Fifthly, we might in line with this look with keener scrutiny at that broad, denormalisation agenda and shine it back on our thoughts about principle. Doing so might suggest that any absurdity lies not in a (significant but on its own relatively minor) individual measure such as this age limit policy. Rather, such reflection might suggest that absurdity lies in not better—more forcefully—honouring commitments to eradicating smoking. Rather than challenge ‘hard’ legal measures for their formal effect, we might question how influential they really are within the broader context and effect of smoking regulation. Looked at like that, the age limit measure represents a very small current within a much wider, much stronger tide. As such, it is not obviously absurd or offensive for what it does.

These ideas perhaps, though, do not get us past the stark absurdity of the twins born either side of midnight while people were out celebrating the dawn of 2009. Is it not just too arbitrary? The sixth point to make is that such charges of arbitrariness need to be taken with a pinch of salt; rather like apparent but flawed challenges to speed limits. (“Why 30 miles per hour? Why not 31 or 29? It’s arbitrary; just landing on a round number.” And the like). Once it is determined on non-arbitrary grounds that a line should be drawn, arbitrariness evaporates. There may be some reasonable disagreement about precisely where it should be drawn, but once reasonable parameters are recognised within which it must be given, that a line is drawn is not itself arbitrary even if it necessarily gives rise to apparently strange consequences.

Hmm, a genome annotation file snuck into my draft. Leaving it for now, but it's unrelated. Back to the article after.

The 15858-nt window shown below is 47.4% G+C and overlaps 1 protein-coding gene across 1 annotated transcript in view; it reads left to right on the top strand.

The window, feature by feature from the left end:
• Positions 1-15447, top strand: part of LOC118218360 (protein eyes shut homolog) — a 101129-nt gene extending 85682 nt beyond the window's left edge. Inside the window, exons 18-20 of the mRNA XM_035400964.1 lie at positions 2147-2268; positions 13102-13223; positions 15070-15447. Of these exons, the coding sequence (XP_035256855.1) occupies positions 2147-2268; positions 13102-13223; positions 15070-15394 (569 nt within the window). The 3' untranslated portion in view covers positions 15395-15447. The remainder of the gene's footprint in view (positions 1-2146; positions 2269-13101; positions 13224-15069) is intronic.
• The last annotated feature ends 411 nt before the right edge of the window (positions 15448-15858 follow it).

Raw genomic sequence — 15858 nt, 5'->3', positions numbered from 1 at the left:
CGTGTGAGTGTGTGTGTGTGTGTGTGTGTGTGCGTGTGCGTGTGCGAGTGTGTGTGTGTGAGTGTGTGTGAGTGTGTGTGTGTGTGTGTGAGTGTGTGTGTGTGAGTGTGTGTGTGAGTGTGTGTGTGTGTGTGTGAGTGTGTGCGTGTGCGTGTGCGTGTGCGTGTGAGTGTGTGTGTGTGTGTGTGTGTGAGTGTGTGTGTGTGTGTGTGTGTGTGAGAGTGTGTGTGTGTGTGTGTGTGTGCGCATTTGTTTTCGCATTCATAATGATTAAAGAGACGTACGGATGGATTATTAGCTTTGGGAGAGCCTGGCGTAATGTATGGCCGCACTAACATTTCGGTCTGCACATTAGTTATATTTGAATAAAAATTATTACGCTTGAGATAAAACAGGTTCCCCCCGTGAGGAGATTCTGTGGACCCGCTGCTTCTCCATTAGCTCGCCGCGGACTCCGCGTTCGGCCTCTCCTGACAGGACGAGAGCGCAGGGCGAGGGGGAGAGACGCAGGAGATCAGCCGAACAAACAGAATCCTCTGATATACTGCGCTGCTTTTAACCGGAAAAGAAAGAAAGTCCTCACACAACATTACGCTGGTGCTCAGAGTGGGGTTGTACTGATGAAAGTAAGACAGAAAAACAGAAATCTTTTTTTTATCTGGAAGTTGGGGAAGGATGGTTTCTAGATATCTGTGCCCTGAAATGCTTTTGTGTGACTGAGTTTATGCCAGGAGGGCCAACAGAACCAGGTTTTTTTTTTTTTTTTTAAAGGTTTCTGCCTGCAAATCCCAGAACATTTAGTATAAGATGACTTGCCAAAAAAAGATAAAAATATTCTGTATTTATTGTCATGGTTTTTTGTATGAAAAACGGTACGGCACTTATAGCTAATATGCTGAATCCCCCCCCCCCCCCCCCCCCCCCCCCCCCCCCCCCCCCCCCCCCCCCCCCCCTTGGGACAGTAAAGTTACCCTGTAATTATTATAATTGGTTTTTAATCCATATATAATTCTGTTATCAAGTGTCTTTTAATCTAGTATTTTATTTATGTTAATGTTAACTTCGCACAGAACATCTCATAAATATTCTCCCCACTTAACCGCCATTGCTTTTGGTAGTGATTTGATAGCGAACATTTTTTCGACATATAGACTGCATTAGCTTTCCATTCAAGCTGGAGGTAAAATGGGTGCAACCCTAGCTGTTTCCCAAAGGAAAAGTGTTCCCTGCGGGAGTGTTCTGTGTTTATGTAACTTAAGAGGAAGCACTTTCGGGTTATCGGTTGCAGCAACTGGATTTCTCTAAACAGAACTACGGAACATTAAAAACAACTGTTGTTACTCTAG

Finally, a seventh point that bears mention is that as well as looking to reasoned argument, we might just ask who is making the arguments against the bill, and do they have any conflicts of interest? In the case of any given critic, it is worth exploring whether there are, for instance, commercial interests at play that indicate a more promising explanation for their propagation of a contrary position than a clear commitment to principle. Although there is not a perfect test here, hasty recourse to advancing a nanny state slur can often serve as something of a giveaway.